It’s no secret we have a devastating national health crisis with obesity-related diseases, ranging from type 2 diabetes to cancers, costing our NHS a whopping £6bn per year. Over the past few decades, there have been dozens of attempts from the Government to tackle these issues… At least it looks like there has.
In 2008 the Scientific Advisory Committee on Nutrition reviewed the links between certain food types and health problems, concluding excess sugar consumption (unsurprisingly!) is linked to a greater risk of overeating, tooth decay, and developing type 2 diabetes. They recommended a host of interventions.
And what’s happened since then? Childhood obesity? Up. Heart disease? Up. Diabetes? Up. Another dozen reports and recommendations later, our collective health is still in decline.
Then in 2016 Public Health England introduced the Sugar Reduction Programme. A voluntary initiative, challenging the food industry to reduce sugar content for children by 20% by 2020, with a 5% reduction in the first year.
Instead, there was a 2% reduction in the first year, followed by 2.9% in the second year, and 3% in the third. Only 17% short!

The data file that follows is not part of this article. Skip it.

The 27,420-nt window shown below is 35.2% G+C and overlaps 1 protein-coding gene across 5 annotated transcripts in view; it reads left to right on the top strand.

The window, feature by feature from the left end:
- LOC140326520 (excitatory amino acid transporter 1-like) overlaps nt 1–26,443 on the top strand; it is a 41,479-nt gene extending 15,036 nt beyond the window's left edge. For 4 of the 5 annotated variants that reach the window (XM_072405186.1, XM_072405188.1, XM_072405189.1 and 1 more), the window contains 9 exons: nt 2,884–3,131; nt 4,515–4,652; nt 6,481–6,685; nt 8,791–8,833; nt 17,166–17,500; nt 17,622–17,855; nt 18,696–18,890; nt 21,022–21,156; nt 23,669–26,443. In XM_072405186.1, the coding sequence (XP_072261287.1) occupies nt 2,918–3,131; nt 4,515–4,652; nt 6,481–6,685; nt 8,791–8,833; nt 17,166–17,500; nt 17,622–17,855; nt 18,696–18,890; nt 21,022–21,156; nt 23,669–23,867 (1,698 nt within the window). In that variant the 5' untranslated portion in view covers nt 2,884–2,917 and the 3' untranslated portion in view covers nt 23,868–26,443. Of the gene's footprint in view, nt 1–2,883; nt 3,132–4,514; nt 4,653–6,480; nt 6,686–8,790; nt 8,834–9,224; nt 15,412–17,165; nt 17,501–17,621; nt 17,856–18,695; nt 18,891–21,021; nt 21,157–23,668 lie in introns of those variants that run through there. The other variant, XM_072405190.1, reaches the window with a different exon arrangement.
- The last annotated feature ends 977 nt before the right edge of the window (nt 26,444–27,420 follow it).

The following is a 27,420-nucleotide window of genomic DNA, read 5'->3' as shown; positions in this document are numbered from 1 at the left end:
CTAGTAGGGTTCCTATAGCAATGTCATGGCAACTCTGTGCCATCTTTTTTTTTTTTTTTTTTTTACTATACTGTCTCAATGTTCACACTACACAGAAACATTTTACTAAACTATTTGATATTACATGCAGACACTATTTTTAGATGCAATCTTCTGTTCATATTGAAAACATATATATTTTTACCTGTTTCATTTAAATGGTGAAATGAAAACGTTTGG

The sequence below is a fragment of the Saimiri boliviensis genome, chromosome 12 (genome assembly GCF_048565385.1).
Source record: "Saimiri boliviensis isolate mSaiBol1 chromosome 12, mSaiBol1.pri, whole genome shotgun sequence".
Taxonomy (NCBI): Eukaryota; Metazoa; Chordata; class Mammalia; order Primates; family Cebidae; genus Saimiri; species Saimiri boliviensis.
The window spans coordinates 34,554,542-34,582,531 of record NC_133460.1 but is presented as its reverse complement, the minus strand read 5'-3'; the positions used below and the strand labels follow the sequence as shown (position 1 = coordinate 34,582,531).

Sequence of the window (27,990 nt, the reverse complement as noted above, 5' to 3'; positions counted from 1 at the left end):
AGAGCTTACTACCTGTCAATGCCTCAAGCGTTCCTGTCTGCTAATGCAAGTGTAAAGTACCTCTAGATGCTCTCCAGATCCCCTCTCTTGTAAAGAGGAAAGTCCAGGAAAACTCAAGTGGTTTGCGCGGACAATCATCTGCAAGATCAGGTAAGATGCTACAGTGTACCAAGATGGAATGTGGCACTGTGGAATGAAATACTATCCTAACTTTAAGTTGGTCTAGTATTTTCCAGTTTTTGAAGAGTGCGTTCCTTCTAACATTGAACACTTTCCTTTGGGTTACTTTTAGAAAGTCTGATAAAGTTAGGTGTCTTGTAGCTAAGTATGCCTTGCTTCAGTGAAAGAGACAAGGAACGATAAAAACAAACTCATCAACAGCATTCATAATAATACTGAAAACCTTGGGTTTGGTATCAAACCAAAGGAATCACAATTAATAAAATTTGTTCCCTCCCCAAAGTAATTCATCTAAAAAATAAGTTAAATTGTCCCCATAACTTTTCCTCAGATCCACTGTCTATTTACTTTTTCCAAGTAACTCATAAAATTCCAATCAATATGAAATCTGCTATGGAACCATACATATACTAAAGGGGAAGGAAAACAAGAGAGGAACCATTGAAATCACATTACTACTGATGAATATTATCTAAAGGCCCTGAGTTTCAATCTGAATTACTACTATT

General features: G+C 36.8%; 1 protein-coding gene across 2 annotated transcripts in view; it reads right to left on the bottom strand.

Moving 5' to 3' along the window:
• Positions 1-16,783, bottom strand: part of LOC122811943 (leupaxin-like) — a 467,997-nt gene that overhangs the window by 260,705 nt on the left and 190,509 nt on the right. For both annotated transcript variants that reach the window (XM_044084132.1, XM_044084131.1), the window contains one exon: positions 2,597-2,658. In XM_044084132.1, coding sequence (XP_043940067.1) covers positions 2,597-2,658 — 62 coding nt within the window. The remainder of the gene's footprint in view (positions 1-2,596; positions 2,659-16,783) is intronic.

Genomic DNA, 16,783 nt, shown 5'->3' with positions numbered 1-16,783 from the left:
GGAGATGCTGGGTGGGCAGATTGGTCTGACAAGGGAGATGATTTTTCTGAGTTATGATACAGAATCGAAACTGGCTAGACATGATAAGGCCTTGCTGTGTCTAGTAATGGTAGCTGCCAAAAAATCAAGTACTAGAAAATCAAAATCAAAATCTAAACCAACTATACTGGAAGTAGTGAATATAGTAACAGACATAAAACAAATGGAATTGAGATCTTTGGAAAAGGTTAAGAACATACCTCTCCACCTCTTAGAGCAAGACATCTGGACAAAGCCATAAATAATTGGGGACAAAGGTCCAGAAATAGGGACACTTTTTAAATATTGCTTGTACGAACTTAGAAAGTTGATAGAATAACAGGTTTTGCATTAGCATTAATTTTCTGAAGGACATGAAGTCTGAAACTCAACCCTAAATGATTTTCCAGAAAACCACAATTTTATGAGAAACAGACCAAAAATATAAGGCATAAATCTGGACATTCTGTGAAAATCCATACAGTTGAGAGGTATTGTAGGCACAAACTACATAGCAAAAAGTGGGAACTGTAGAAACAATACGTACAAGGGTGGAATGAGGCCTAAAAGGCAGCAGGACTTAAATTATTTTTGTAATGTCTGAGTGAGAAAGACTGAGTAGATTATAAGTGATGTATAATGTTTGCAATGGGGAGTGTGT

Graham MacGregor CBE, Chairman of Action on Sugar, summed it up "... it’s abundantly clear that the Government’s voluntary sugar reduction programme is simply not working, after reporting a dismal 0.1% reduction in sugar between 2018 and 2019."
But, then in 2018, the Government introduced the Soft Drinks Industry Levy, more commonly known as the Sugar Tax. The tax charges manufacturers 18p per litre for drinks with 5-8g of sugar per 100ml and 24p for drinks with more than 8g per 100ml. That's around 8p on a can of coke or 12p on a can of Monster.
There are some notable exemptions though. Both fruit juices and dairy products avoid the tax. With Rubicon, Innocent, and Tropicana all having ‘healthy’ drinks with more sugar than coke, the work is far from done!
(The Sugar Tax also exempts drinks with alcohol levels of 1.2% or higher. Which is why the morning after can feel particularly painful after a few too many. The double whammy of a sugar and booze hangover! But let’s not get side-tracked.)
As a result of the tax, some manufacturers decided not to change (coke), whilst some infamously did (Irn Bru). Consequently, Public Health England showed there had been a 28.8% decline in sugar per 100ml for drinks subject to the sugar tax. Another study showed the tax contributed to a reduction of 6,500 calories per person per year. It also raised £301m in tax revenue.
Graham was more optimistic this time, “The soft drinks levy has shown that this approach is both best for business, and best for everyone’s health, including people from more disadvantaged groups.”
So government intervention can deliver! The last thing we need is another dozen public reports telling us too much sugar is bad for our health. What we need is action. The sugar tax was step 1. But, in light of the worsening epidemic, isn’t it time the government did more?